The National Institute of Standards and Technology (NIST) has issued an initial list of standards, a preliminary cyber security strategy, and other elements of a framework to support transforming the nation’s aging electric power system into an interoperable “smart grid,” a key component of the Obama administration’s energy plan and its strategy for American innovation.

By integrating digital computing and communication technologies and services with the power-delivery infrastructure, the smart grid will enable bidirectional flows of energy and two-way communication and control capabilities. A range of new applications and capabilities will result. Anticipated benefits range from real-time consumer control over energy usage to significantly increased reliance on solar and other sources of clean renewable energy to greatly improve reliability, flexibility and efficiency of the entire grid. The Energy Independence and Security Act of 2007 (EISA) set development of the smart grid as a national policy goal, and it assigned NIST the “primary responsibility to coordinate development of a framework that includes protocols and model standards for information management to achieve interoperability of smart grid devices and systems.”

The new report presents the first release of a smart grid interoperability framework and roadmap for its further development. It contains:

  • a conceptual reference model to facilitate design of an architecture for the smart grid overall and for its networked domains;
  • an initial set of 75 standards identified as applicable to the smart grid;
  • priorities for additional standards – revised or new – to resolve important gaps;
  • action plans under which designated standards-setting organizations will address these priorities; and
  • an initial smart grid cyber security strategy and associated requirements.

A draft of today’s report was issued on September 24, 2009, for public review and comments. More than 80 individuals and organizations submitted comments.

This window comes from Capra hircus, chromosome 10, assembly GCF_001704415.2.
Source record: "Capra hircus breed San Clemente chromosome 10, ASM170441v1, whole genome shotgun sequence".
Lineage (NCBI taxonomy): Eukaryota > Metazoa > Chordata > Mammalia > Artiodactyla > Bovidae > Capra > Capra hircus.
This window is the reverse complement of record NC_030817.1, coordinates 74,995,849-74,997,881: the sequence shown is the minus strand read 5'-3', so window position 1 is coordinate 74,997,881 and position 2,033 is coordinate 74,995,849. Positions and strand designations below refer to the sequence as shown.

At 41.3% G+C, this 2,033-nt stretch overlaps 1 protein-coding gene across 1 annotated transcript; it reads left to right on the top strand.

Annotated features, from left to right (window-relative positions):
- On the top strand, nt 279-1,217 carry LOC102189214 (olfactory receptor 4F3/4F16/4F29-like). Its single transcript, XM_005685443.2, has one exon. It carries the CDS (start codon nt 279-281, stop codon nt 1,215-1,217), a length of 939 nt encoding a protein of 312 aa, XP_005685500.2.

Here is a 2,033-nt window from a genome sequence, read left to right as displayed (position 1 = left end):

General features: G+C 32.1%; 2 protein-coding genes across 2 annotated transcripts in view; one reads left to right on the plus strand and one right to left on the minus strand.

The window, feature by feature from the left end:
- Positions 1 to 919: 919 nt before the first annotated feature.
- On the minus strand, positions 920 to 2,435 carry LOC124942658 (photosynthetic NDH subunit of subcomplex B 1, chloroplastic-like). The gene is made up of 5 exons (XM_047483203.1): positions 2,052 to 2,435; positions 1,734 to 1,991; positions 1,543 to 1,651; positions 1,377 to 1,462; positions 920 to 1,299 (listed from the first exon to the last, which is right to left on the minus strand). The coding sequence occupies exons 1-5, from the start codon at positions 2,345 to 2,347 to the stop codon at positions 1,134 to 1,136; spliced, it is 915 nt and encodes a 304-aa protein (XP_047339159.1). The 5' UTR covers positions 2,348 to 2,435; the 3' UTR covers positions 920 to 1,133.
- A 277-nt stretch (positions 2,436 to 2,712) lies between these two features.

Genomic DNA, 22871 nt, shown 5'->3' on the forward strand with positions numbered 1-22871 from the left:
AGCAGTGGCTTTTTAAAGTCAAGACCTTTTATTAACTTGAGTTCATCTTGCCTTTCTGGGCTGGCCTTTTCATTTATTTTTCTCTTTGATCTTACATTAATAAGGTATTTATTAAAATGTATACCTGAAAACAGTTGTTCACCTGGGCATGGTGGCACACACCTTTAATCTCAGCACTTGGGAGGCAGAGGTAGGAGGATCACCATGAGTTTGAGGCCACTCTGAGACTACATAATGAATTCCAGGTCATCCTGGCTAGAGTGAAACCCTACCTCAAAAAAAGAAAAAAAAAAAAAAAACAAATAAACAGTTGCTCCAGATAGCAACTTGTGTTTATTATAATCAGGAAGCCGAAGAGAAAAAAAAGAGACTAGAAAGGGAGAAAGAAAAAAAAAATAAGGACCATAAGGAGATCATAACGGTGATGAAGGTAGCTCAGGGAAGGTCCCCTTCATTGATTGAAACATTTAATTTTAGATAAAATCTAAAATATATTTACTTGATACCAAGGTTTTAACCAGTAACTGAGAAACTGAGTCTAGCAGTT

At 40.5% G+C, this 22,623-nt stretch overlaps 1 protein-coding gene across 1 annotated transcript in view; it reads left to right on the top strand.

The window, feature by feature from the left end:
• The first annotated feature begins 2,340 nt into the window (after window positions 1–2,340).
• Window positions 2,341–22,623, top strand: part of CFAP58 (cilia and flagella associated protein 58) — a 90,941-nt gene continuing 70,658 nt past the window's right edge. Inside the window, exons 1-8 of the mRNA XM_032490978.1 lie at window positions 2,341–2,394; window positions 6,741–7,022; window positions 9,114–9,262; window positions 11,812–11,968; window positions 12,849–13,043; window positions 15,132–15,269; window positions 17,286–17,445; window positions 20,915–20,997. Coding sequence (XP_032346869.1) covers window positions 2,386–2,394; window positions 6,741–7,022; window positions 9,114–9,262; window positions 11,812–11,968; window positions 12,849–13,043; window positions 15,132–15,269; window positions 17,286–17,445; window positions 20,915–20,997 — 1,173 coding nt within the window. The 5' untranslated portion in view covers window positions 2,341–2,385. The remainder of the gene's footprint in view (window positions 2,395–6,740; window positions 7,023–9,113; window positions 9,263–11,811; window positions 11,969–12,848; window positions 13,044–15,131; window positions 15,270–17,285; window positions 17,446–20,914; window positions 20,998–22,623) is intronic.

The Federal Energy Regulatory Commission (FERC) is charged with instituting rulemaking proceedings and establishing the standards and protocols necessary to ensure smart grid functionality and interoperability in interstate transmission of electric power and in regional and wholesale electricity markets. However, some of the standards listed in the NIST report are still under development and some others, such as those already used voluntarily by industry, may not warrant adoption by FERC or other regulators.

“NIST is working closely with FERC and state utility regulators so that we can coordinate development of additional technical information on individual standards to support their evaluation and potential use for regulatory purposes,” says George Arnold, NIST’s national coordinator for smart grid interoperability.

Comments on the draft report can be found at http://collaborate.nist.gov/twiki-sggrid/bin/view/SmartGrid/IKBFramework. More details on the new report are available in the NIST news announcement “NIST Issues First Release of Framework for smart grid Interoperability” at www.nist.gov/public_affairs/releases/smartgrid_011910.html. A copy of the report can be downloaded from www.nist.gov/public_affairs/releases/smartgrid_interoperability_final.pdf